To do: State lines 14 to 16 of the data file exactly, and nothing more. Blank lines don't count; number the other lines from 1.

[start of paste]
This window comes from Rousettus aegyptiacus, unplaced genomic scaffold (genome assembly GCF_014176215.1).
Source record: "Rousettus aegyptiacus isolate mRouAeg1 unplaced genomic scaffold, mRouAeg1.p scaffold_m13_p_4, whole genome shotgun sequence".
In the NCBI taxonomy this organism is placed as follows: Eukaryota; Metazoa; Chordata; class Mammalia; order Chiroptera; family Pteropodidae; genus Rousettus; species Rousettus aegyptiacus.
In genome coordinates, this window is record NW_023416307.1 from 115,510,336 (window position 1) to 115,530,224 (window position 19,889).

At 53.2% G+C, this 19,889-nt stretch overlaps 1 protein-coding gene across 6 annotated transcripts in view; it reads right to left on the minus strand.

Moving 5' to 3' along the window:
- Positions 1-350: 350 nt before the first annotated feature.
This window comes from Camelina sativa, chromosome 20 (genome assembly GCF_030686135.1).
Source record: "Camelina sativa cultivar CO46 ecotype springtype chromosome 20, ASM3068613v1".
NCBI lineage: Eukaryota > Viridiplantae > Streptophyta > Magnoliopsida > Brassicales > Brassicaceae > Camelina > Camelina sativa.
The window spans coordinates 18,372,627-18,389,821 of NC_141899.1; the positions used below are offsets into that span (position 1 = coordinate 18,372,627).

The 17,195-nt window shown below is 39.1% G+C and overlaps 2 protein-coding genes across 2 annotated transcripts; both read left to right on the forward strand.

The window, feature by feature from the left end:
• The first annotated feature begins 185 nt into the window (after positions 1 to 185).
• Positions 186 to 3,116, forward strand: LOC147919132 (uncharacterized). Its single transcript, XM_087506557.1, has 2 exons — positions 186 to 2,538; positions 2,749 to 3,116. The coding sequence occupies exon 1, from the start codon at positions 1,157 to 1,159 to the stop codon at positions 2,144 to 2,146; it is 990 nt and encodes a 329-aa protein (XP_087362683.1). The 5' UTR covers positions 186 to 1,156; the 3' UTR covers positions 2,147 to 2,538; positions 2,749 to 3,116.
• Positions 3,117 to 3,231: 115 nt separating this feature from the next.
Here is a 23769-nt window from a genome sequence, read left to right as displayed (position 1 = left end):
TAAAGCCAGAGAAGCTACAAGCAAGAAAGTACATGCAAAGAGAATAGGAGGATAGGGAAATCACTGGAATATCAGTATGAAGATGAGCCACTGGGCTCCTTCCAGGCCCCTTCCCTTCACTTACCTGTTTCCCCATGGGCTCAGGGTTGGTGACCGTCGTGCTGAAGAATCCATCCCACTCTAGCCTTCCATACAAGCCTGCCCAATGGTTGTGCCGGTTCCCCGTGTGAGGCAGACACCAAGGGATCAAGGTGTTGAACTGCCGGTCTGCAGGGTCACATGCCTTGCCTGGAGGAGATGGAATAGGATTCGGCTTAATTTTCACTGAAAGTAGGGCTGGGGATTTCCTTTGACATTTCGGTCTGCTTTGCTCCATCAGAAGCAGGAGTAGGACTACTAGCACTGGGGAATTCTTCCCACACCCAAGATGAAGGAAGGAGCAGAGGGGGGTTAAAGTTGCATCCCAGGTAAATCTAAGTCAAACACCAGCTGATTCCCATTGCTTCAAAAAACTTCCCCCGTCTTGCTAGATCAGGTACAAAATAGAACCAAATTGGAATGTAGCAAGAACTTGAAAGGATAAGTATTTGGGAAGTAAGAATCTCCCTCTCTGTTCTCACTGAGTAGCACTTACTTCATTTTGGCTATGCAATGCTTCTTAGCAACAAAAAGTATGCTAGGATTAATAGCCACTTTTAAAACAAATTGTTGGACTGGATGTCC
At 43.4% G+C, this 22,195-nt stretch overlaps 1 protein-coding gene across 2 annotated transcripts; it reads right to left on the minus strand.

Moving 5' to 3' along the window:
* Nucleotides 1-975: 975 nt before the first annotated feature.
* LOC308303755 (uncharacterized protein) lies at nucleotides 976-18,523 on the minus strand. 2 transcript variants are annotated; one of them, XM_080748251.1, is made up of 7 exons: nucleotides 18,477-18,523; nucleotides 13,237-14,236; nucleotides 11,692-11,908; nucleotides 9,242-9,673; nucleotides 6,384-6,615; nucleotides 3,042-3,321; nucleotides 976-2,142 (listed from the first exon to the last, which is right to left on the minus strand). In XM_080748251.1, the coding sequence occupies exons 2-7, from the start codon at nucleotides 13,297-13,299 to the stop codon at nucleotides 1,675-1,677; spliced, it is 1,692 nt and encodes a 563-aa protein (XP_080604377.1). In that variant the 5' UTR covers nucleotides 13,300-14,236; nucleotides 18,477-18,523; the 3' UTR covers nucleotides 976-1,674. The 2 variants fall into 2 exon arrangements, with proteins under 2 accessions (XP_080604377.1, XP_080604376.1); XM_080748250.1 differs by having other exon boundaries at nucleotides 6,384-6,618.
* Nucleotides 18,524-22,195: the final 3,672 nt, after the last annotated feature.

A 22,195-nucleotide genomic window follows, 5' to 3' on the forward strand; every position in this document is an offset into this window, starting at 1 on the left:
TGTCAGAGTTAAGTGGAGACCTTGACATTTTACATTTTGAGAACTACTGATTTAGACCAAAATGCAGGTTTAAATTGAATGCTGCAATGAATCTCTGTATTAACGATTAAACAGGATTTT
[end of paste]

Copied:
• The first annotated feature begins 185 nt into the window (after positions 1 to 185).
• Positions 186 to 3,116, forward strand: LOC147919132 (uncharacterized). Its single transcript, XM_087506557.1, has 2 exons — positions 186 to 2,538; positions 2,749 to 3,116. The coding sequence occupies exon 1, from the start codon at positions 1,157 to 1,159 to the stop codon at positions 2,144 to 2,146; it is 990 nt and encodes a 329-aa protein (XP_087362683.1). The 5' UTR covers positions 186 to 1,156; the 3' UTR covers positions 2,147 to 2,538; positions 2,749 to 3,116.
• Positions 3,117 to 3,231: 115 nt separating this feature from the next.